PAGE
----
LONDON (Reuters) - Manufacturers plan to raise prices at a slightly slower rate this month than in May even as their order books swelled, according to a survey on Thursday, but interest rates are still expected to go up.
The Confederation of British Industry said its monthly manufacturing order books balance rose to +8 from +5 in May, matching the 12-year high it hit in March. Analysts had predicted an unchanged reading of +5.
The balance of firms expecting to raise their prices in the coming months eased to +16 from a 12-year high of +25 in May.
Analysts said while that may offer some comfort to policymakers concerned about the effect on inflation of firms’ growing pricing power, it would not dissuade them from raising interest rates again to curb price pressures.
Most in the market are convinced the Bank of England will follow up May’s quarter-point hike with another one in July after minutes of its June meeting showed four out of nine policymakers wanted to raise borrowing costs this month.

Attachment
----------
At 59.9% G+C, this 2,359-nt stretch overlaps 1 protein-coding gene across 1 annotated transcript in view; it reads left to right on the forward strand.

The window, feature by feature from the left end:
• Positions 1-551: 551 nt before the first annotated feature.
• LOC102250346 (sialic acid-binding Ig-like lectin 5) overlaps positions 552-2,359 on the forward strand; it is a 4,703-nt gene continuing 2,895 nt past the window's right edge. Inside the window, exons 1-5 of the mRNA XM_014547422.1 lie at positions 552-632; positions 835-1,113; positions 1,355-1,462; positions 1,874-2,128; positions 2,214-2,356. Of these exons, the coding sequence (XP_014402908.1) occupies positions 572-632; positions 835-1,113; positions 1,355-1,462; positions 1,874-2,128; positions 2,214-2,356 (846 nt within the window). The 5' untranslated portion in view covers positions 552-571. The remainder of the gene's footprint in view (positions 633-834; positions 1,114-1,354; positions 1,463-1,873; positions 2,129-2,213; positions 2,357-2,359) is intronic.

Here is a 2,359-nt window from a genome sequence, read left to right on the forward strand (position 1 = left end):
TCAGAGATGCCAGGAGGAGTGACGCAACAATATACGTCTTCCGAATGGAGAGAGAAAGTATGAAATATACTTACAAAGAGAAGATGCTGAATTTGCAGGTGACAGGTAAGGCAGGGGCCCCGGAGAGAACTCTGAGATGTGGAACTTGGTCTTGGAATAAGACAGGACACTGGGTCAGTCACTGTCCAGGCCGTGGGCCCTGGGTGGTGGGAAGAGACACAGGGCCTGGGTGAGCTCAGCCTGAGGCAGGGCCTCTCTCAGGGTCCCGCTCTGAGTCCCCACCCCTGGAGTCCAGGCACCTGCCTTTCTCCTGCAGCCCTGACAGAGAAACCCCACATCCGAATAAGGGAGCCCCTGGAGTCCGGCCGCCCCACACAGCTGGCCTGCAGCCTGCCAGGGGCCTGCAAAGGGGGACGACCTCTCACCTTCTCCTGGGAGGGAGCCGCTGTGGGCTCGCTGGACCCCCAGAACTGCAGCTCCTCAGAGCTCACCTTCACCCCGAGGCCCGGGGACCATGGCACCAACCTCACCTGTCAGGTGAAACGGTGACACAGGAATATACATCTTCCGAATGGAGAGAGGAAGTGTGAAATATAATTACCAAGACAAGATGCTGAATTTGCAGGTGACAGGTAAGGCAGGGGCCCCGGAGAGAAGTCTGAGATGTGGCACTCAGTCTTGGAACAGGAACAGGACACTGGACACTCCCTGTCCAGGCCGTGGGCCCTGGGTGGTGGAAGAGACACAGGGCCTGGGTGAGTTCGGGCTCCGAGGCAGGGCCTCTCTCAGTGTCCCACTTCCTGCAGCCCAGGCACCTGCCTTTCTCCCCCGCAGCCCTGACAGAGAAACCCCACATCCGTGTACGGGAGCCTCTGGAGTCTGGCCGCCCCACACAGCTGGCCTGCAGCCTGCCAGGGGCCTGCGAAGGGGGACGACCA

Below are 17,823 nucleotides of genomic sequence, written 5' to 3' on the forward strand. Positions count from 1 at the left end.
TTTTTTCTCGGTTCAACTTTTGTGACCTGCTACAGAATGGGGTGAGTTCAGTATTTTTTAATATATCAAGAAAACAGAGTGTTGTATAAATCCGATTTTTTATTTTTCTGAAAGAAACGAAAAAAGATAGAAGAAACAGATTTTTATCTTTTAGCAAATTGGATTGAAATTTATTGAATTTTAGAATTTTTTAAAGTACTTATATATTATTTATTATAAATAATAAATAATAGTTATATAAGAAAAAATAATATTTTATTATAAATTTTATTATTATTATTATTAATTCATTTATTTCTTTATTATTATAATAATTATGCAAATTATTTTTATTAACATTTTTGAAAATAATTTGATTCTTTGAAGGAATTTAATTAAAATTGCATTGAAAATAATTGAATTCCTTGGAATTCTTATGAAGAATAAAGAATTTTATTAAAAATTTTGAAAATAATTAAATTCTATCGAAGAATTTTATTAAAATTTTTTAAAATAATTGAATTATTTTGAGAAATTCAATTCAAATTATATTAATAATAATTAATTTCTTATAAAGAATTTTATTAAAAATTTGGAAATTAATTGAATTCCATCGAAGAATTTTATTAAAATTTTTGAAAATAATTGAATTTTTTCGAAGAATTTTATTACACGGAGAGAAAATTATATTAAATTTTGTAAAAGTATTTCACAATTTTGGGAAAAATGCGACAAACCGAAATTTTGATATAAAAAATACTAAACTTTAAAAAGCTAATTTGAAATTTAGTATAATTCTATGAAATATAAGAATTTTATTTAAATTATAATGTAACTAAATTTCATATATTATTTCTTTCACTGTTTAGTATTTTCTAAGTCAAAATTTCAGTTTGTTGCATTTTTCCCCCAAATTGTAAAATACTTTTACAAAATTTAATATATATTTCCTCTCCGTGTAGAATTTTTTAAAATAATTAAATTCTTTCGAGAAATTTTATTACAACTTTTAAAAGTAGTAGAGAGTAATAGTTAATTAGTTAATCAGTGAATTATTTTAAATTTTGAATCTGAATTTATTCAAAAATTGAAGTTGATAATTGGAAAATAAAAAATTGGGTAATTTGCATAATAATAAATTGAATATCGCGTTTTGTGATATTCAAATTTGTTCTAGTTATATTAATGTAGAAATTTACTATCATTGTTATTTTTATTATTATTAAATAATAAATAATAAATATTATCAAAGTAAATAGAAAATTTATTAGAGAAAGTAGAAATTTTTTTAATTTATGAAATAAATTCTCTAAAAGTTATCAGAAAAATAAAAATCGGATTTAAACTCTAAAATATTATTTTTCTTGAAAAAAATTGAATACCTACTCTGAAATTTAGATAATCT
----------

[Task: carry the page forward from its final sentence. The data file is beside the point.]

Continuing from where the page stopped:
“The prices balance remains elevated by past norms; and with demand strong, the temptation will remain for manufactures to try and push through further price increases,” said Howard Archer, economist at Global Insight.
“An interest rate hike to 5.75 percent remains very much on the cards for July.”
The survey also showed that firms expected to ramp up output, with the expectations balance rising to +25 from +18 — the highest reading since February.
That tallies with other recent surveys that suggest firms are working at full tilt to keep up with demand, and comes after a report from the Bank’s regional agents showed they expected capacity constraints to be their tightest in nearly a decade.
Another sign that firms are struggling to meet demand was in the CBI’s stocks of finished goods balance, which fell sharply to -2 in June, its lowest in nearly 20 years.
“This survey is therefore telling us that in the manufacturing sector activity remains strong, prices elevated and spare capacity limited,” said George Buckley, economist at Deutsche Bank.
Those are exactly the indicators that BoE Governor Mervyn King, who wanted to raise interest rates this month, warned would have to ease if interest rates were not to rise further.
“The message: further tightening required,” Buckley said.
The survey was conducted between May 24 and June 13.